The biggest problem, as I learned firsthand, involves the methods venue security will use to handle your fans if they’re caught breaking a policy. I’ve known and worked with security guards at all kinds of venues, and they’re generally concerned about one thing: following the venue’s written rules and the artist’s rider to the letter. They’re following direction from their manager, local law enforcement, and an artist’s management.
Fans are not part of that equation, and will be treated as such. This is how it’s been for at least the last 60 years, and it’s always surprising to encounter someone who thinks those rules won’t apply to them, especially when enforced by a gentleman seven or eight times their size.
If a venue or an artist has specifically banned cameraphones, don’t be surprised to hear stories about security personnel smacking devices out of concertgoers hands, confiscating phones, or ejecting fans from venues altogether. Contrary to online chatter, there’s no First Amendment right to free speech on private property, during a performance covered by ticketholder terms and conditions. At your shows, your fans are entirely at the mercy of your venue’s house rules, and any amendments you agree upon with venue management.
However, the venue won’t end up getting the blame for an overzealous bouncer’s behavior—the artist will. A misunderstanding that escalates to physical action can wreck your relationship with a fan, ruin the experience for their neighbors, and grow into a sour social media situation.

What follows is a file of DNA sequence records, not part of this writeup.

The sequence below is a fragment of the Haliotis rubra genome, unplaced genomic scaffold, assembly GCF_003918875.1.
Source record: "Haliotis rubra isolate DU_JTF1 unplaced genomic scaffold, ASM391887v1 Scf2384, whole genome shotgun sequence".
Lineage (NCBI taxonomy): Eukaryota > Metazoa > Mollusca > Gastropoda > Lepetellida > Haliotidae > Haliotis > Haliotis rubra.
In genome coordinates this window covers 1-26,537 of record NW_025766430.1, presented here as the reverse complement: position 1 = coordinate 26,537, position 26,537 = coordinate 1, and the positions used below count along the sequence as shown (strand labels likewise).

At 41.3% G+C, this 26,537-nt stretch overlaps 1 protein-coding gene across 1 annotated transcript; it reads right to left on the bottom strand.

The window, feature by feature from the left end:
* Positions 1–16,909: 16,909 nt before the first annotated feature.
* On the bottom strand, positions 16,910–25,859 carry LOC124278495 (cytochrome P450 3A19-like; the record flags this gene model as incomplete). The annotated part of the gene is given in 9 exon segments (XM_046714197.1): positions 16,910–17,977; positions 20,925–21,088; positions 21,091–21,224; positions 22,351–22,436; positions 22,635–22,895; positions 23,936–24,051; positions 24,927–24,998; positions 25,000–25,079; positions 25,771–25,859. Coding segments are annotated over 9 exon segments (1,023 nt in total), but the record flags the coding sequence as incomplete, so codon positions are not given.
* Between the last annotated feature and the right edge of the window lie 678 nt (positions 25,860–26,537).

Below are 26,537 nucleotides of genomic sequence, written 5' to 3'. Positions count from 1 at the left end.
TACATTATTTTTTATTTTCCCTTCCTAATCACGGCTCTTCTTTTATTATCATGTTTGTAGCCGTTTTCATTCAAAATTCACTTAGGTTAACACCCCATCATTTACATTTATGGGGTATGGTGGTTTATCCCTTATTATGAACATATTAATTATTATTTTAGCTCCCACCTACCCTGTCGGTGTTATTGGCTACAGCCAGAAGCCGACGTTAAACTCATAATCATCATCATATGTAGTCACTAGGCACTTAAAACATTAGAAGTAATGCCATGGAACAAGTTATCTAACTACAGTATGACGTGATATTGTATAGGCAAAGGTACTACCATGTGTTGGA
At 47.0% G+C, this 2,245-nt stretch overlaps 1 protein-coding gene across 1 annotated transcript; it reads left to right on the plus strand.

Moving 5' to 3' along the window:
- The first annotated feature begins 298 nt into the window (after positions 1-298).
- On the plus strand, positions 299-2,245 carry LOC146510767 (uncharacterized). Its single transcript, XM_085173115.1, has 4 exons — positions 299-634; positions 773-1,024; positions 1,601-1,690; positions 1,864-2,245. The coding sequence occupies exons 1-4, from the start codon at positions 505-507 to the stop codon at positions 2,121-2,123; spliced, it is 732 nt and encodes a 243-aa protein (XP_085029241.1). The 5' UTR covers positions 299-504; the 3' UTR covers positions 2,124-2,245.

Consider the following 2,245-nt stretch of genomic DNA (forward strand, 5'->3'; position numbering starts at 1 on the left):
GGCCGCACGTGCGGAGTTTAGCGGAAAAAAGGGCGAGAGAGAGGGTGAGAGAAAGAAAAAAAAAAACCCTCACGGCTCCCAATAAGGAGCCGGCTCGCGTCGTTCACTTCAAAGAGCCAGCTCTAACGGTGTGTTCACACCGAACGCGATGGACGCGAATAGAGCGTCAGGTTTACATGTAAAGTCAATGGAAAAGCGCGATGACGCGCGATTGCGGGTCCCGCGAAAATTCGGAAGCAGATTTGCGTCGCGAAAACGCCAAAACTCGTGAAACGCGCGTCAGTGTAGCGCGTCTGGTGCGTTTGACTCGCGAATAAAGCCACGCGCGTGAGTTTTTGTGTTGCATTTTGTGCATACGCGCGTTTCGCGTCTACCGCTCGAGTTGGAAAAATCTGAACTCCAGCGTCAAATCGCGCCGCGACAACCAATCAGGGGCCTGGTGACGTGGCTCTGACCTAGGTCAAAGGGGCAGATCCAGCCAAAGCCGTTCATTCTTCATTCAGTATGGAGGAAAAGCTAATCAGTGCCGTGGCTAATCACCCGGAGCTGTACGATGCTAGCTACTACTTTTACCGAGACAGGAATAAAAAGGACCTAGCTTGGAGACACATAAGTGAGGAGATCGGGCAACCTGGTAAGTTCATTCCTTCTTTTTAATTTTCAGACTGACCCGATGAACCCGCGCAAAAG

As an artist, it’s more important than ever to communicate your stance on phone use in clear, specific ways. No matter how cute you make a sign, assume nobody will read it. Post a note to your blog that states your position, and why. If you want people to spread as many photos of your gig as possible online, offer up a hashtag and a space on your official web presence where you’ll aggregate photos. If you find phones a distraction, say so. Your perfect audience should know, going into the venue, exactly what behavior you expect from them. Casual fans, dates, and other folks that happen to come out to a gig should find out the same information, before you take the stage.
Give your house manager some homework. Ask them to deliver a stage announcement that clearly tells your audience what you’ll tolerate, and what you’ve authorized the house to do when fans cross the line. Once you’re on stage, have fun with it. Consider frontselling a single number as “the only song tonight we’ll take pictures of.” After that, explain that you’re going “off the record.”
Most regular readers of this blog and my books probably can’t wait to have this kind of problem to deal with. If that describes you right now, you’ve got two courses of action. Either get comfortable now performing with camera phones, or become strong at enforcing boundaries that just might earn you more long term respect from live audiences.
P.S.: Parting words of wisdom from a live music fan: